With the intention to summarize the currently available evidence on the pathophysiological relevance of inflammation in heart failure, this review addresses the question whether inflammation is a cause or consequence of heart failure, or both.
This review discusses the diversity (sterile, para-inflammation, chronic inflammation) and sources of inflammation and gives an overview of how inflammation (local versus systemic) can trigger heart failure. On the other hand, the review is outlined how heart failure-associated wall stress and signals released by stressed, malfunctioning, or dead cells (DAMPs: e.g., mitochondrial DNA, ATP, S100A8, matricellular proteins) induce cardiac sterile inflammation and how heart failure provokes inflammation in various peripheral tissues in a direct (inflammatory) and indirect (hemodynamic) manner. The crosstalk between the heart and peripheral organs (bone marrow, spleen, gut, adipose tissue) is outlined and the importance of neurohormonal mechanisms including the renin angiotensin aldosteron system and the ß-adrenergic nervous system in inflammation and heart failure is discussed.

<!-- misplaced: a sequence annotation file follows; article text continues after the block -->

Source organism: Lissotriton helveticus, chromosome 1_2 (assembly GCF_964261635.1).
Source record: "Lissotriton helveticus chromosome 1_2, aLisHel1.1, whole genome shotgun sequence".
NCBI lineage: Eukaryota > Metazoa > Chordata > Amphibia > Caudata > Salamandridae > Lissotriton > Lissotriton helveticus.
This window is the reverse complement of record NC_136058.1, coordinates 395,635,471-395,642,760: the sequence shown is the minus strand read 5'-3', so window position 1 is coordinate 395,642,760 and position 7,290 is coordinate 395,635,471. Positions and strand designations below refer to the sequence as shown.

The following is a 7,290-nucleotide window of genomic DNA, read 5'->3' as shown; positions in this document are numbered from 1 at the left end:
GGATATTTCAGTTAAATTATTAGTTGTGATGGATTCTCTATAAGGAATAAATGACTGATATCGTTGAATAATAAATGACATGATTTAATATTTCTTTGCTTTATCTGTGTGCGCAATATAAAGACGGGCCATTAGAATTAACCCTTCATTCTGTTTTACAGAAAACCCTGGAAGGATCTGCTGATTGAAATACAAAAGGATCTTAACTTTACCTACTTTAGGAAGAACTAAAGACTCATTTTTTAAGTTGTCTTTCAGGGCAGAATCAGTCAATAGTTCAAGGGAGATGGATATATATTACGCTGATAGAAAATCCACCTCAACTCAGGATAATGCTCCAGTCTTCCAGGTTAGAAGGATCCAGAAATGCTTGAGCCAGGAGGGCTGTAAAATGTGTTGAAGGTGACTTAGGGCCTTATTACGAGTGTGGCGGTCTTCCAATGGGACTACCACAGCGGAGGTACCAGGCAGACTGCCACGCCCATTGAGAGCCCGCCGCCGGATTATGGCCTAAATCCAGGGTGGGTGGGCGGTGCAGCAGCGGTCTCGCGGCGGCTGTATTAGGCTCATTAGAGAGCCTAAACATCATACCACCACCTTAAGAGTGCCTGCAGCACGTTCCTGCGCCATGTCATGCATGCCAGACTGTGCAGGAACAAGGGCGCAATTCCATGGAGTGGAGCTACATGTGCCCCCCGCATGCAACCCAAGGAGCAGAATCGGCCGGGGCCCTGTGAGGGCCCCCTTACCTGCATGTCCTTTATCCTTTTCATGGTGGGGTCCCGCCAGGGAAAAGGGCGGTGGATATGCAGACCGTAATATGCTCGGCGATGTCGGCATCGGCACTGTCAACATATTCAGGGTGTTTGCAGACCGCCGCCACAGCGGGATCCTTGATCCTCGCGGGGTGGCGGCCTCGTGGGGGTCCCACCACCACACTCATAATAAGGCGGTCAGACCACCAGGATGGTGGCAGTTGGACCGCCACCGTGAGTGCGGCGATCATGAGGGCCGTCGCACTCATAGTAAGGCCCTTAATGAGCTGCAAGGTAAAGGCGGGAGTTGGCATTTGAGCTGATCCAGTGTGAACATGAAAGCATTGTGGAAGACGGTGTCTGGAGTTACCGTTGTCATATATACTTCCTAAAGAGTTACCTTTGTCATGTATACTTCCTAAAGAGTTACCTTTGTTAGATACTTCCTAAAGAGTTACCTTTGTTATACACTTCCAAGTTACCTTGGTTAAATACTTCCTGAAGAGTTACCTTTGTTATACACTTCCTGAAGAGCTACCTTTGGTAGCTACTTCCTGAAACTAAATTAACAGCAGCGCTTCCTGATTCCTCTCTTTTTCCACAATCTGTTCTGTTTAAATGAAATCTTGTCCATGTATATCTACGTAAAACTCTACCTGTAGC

Inflammation and heart failure are strongly interconnected and mutually reinforce each other. This indicates the difficulty to counteract inflammation and heart failure once this chronic vicious circle has started and points out the need to control the inflammatory process at an early stage avoiding chronic inflammation and heart failure. The diversity of inflammation further addresses the need for a tailored characterization of inflammation enabling differentiation of inflammation and subsequent target-specific strategies. It is expected that the characterization of the systemic and/or cardiac immune profile will be part of precision medicine in the future of cardiology.